Edited by Stang777, 21 November 2009 - 02:02 AM.


#5 quietman7

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Posted 21 November 2009 - 09:03 AM

The goal of the firewall is to prevent remote computers from accessing yours and provide notification of any unrequested traffic that was blocked along with the IP address. keep in mind however, that a firewall is not a panacea to solve all of your security problems. If you will open ports through your firewall to allow access to an infected machine, then the firewall is no longer relevant.

If your firewall provides an alert that indicates it has blocked access to a port but does not necessarily mean your system has been compromised. Firewall alert messages are a response to unrequested traffic from remote computers. The alert means that your firewall has blocked an attempt from an external host to access a port on your computer that is commonly used by a trojan. Even if the port is open, the alert message indicates that your firewall has blocked the attempt to access it. These alerts are often classified by the network port they arrive on and allow you to see the activity of what is happening on your firewall. The alerts allow the firewall to notify you in various ways about possible penetration and intrusion attempts on your computer.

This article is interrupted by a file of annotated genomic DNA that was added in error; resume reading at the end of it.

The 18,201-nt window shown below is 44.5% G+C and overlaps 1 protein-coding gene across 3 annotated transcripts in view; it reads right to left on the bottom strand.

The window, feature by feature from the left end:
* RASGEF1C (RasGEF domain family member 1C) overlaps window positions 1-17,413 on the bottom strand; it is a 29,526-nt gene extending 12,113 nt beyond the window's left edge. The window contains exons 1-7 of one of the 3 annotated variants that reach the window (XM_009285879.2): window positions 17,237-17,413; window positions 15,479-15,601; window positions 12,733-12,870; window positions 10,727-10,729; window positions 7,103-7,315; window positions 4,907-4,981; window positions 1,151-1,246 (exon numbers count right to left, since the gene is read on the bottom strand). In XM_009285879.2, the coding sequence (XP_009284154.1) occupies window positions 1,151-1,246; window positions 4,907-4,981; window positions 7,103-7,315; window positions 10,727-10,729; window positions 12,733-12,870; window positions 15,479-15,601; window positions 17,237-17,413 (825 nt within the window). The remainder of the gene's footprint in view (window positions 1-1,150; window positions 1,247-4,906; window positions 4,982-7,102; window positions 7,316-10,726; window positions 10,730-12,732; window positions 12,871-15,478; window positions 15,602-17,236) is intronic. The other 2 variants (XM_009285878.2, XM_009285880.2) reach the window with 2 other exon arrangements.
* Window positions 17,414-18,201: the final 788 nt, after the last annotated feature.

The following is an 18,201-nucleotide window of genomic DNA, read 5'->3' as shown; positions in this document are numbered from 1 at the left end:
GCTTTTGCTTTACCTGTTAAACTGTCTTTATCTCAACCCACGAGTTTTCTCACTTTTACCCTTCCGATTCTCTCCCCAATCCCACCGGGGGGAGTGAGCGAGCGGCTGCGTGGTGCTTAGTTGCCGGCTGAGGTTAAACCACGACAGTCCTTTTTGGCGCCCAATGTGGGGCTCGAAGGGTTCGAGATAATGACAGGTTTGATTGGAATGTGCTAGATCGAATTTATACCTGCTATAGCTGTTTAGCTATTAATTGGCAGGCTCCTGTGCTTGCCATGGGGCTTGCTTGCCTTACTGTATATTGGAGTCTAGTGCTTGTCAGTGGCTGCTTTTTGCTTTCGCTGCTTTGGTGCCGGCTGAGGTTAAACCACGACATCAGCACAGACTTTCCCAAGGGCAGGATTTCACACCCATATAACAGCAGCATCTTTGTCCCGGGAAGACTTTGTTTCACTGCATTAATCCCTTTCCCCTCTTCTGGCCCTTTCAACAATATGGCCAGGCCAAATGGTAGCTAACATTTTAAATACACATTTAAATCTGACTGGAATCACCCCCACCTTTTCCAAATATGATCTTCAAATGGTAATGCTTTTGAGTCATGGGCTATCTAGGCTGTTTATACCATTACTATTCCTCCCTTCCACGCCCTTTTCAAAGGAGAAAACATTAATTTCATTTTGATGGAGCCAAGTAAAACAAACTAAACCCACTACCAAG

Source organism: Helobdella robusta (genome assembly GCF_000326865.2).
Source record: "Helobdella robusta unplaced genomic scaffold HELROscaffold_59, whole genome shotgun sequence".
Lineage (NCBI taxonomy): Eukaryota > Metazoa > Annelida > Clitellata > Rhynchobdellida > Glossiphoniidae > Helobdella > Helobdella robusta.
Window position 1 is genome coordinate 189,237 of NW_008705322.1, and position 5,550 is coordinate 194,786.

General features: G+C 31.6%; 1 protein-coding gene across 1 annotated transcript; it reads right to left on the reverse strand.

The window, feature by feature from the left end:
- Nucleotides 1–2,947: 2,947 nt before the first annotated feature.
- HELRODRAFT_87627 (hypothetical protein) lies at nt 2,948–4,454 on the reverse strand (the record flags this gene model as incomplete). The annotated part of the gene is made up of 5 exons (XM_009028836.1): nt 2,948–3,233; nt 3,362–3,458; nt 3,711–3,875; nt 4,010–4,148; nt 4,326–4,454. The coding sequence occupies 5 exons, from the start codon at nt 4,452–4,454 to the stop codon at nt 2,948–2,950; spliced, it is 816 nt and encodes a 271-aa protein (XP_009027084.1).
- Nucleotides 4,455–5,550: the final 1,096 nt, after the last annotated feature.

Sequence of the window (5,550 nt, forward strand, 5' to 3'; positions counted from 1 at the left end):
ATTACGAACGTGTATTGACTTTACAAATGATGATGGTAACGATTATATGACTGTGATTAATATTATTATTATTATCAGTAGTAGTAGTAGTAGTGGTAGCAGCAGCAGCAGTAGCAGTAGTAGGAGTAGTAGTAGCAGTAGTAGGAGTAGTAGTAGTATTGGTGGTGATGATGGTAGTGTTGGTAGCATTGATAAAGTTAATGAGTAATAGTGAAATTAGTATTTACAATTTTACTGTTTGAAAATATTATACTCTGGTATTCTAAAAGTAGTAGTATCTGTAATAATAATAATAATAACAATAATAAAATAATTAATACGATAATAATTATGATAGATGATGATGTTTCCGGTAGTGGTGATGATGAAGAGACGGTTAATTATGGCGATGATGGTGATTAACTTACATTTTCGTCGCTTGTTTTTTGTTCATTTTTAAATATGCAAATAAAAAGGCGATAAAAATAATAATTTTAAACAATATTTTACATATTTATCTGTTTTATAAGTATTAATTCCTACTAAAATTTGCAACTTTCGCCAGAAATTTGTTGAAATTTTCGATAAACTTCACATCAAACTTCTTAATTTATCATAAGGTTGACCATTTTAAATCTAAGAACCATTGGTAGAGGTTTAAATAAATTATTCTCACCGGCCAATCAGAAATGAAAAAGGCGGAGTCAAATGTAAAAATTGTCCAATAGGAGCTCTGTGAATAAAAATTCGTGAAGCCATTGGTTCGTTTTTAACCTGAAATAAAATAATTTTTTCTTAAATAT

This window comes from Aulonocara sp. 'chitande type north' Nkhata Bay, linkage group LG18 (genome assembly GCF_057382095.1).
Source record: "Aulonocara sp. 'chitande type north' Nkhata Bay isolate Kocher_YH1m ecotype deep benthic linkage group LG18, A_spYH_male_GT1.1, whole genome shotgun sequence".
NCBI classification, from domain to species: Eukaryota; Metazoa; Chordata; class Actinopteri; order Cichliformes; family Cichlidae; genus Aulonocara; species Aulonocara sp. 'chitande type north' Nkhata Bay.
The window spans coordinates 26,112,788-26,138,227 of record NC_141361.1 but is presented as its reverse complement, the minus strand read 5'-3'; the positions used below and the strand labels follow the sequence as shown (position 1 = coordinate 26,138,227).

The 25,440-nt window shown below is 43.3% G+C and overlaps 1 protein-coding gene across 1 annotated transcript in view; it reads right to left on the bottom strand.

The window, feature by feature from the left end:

It is not unusual for a firewall to provide numerous alerts regarding such attempted access. Botnets and Zombie computers scour the net, randomly scanning a block of IP addresses, searching for vulnerable ports - commonly probed ports and make repeated attempts to access them. Your firewall is doing its job by blocking this kind of traffic and alerting you about these intrusion attempts. However, not all unrequested traffic is malevolent. Even your ISP will send out regular checks to see if your computer is still there, so you may need to investigate an attempted intrusion.